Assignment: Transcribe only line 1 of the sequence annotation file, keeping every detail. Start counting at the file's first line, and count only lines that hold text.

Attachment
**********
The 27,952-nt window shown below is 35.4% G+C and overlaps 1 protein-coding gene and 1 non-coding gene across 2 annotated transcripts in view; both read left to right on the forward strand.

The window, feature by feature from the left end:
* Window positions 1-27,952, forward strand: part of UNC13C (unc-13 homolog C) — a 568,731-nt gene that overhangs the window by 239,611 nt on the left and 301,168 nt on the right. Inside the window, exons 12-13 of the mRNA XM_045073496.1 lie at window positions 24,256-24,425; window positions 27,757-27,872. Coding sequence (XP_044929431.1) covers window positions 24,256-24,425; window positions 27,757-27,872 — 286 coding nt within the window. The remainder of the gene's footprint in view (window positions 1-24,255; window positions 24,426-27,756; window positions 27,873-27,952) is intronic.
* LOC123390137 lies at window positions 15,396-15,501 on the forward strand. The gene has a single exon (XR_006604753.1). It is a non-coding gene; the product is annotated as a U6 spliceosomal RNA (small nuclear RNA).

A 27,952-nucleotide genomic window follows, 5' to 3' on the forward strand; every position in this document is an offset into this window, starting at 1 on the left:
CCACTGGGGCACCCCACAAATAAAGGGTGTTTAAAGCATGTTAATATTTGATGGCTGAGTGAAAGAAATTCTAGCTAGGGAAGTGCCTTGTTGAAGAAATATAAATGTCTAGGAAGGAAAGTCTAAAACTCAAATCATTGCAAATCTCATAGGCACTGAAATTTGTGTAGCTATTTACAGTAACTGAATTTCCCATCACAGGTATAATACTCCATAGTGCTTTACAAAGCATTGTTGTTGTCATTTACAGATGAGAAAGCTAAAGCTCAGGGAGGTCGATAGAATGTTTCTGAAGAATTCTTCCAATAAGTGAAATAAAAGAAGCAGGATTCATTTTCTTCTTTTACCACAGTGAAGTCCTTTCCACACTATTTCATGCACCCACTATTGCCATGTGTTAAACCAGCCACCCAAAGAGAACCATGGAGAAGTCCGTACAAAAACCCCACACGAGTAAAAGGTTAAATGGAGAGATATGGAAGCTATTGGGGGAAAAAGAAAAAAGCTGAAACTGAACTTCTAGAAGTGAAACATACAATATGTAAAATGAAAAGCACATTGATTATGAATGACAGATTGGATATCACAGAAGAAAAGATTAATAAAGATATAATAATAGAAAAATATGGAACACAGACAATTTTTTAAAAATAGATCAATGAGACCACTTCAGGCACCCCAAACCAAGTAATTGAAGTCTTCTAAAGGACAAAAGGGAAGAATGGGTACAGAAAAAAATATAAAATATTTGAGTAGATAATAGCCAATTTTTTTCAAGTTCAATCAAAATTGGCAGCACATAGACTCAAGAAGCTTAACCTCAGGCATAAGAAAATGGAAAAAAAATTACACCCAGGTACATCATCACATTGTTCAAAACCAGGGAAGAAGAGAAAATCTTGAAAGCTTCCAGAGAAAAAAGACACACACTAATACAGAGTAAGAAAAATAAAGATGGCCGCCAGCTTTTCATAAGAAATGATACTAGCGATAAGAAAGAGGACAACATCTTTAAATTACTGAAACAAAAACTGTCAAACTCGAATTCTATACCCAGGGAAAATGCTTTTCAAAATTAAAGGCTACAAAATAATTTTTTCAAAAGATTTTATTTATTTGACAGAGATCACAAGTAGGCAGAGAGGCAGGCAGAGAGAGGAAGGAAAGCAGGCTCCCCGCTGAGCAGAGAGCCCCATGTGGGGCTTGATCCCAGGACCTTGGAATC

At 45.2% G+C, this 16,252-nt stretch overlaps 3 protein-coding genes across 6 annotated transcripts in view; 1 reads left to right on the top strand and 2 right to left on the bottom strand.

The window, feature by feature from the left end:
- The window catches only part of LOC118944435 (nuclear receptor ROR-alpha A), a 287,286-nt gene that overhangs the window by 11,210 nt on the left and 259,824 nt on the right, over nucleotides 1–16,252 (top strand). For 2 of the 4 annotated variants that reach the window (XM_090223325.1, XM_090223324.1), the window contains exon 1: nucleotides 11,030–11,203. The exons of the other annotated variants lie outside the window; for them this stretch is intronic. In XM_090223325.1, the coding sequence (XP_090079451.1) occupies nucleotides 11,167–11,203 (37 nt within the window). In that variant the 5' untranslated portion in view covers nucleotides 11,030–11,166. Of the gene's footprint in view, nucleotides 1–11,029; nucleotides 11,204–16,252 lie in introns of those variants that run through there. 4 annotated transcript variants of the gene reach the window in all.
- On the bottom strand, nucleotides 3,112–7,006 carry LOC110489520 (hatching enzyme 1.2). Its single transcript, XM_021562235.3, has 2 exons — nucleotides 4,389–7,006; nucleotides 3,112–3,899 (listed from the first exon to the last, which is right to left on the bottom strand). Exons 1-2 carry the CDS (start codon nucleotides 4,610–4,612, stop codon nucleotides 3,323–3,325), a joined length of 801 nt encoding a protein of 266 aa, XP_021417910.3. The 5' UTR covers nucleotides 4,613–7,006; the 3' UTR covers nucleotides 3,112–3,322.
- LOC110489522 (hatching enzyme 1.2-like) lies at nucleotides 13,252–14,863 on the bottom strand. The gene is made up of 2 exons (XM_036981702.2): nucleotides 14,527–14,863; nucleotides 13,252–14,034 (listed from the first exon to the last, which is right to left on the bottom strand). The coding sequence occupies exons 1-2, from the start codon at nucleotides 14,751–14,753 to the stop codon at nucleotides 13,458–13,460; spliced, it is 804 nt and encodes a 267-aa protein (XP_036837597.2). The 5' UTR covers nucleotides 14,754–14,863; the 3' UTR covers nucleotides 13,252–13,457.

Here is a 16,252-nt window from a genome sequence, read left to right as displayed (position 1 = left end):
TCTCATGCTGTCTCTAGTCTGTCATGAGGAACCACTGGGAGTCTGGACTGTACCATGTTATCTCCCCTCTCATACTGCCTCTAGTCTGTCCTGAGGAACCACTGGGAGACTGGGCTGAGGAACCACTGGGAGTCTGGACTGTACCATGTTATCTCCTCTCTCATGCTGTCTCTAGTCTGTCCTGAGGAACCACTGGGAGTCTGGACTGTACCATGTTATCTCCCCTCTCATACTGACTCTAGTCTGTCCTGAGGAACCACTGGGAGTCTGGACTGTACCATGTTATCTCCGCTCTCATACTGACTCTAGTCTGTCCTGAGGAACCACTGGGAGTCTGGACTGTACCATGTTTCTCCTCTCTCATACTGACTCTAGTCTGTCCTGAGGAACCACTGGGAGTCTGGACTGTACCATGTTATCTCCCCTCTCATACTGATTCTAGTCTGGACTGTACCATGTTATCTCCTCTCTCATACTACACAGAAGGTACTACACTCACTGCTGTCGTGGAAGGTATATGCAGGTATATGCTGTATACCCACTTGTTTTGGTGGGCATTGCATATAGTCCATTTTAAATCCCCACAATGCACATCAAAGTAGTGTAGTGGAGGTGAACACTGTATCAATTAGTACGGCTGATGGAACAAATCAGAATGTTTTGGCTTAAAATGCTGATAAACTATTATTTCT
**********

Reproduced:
The 27,952-nt window shown below is 35.4% G+C and overlaps 1 protein-coding gene and 1 non-coding gene across 2 annotated transcripts in view; both read left to right on the forward strand.